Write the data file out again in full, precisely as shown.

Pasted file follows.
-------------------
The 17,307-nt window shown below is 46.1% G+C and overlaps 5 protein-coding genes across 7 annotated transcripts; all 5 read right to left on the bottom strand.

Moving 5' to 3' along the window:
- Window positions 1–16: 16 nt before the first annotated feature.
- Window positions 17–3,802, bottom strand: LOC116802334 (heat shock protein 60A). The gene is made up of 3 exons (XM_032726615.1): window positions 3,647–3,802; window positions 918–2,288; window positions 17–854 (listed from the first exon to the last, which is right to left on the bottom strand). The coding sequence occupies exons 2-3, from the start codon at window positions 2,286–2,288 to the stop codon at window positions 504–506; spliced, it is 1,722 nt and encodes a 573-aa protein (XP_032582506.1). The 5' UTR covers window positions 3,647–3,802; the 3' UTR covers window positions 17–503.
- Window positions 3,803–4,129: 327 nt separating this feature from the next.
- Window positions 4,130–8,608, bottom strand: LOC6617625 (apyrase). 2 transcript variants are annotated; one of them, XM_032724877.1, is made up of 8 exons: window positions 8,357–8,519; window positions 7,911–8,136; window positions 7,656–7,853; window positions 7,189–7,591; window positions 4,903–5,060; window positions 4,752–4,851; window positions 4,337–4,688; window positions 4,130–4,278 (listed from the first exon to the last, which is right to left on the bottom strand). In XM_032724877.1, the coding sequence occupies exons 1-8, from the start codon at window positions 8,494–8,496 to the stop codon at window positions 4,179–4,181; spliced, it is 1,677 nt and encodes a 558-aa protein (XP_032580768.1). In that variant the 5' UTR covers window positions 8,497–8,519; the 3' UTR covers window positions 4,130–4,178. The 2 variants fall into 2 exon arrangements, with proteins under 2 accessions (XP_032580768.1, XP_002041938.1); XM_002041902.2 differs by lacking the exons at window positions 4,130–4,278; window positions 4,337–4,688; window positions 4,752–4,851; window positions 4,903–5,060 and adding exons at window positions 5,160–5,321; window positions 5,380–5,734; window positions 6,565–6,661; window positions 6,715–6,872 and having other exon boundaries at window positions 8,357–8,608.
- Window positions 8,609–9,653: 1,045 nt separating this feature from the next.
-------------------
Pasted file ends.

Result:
The 17,307-nt window shown below is 46.1% G+C and overlaps 5 protein-coding genes across 7 annotated transcripts; all 5 read right to left on the bottom strand.

Moving 5' to 3' along the window:
- Window positions 1–16: 16 nt before the first annotated feature.
- Window positions 17–3,802, bottom strand: LOC116802334 (heat shock protein 60A). The gene is made up of 3 exons (XM_032726615.1): window positions 3,647–3,802; window positions 918–2,288; window positions 17–854 (listed from the first exon to the last, which is right to left on the bottom strand). The coding sequence occupies exons 2-3, from the start codon at window positions 2,286–2,288 to the stop codon at window positions 504–506; spliced, it is 1,722 nt and encodes a 573-aa protein (XP_032582506.1). The 5' UTR covers window positions 3,647–3,802; the 3' UTR covers window positions 17–503.
- Window positions 3,803–4,129: 327 nt separating this feature from the next.
- Window positions 4,130–8,608, bottom strand: LOC6617625 (apyrase). 2 transcript variants are annotated; one of them, XM_032724877.1, is made up of 8 exons: window positions 8,357–8,519; window positions 7,911–8,136; window positions 7,656–7,853; window positions 7,189–7,591; window positions 4,903–5,060; window positions 4,752–4,851; window positions 4,337–4,688; window positions 4,130–4,278 (listed from the first exon to the last, which is right to left on the bottom strand). In XM_032724877.1, the coding sequence occupies exons 1-8, from the start codon at window positions 8,494–8,496 to the stop codon at window positions 4,179–4,181; spliced, it is 1,677 nt and encodes a 558-aa protein (XP_032580768.1). In that variant the 5' UTR covers window positions 8,497–8,519; the 3' UTR covers window positions 4,130–4,178. The 2 variants fall into 2 exon arrangements, with proteins under 2 accessions (XP_032580768.1, XP_002041938.1); XM_002041902.2 differs by lacking the exons at window positions 4,130–4,278; window positions 4,337–4,688; window positions 4,752–4,851; window positions 4,903–5,060 and adding exons at window positions 5,160–5,321; window positions 5,380–5,734; window positions 6,565–6,661; window positions 6,715–6,872 and having other exon boundaries at window positions 8,357–8,608.
- Window positions 8,609–9,653: 1,045 nt separating this feature from the next.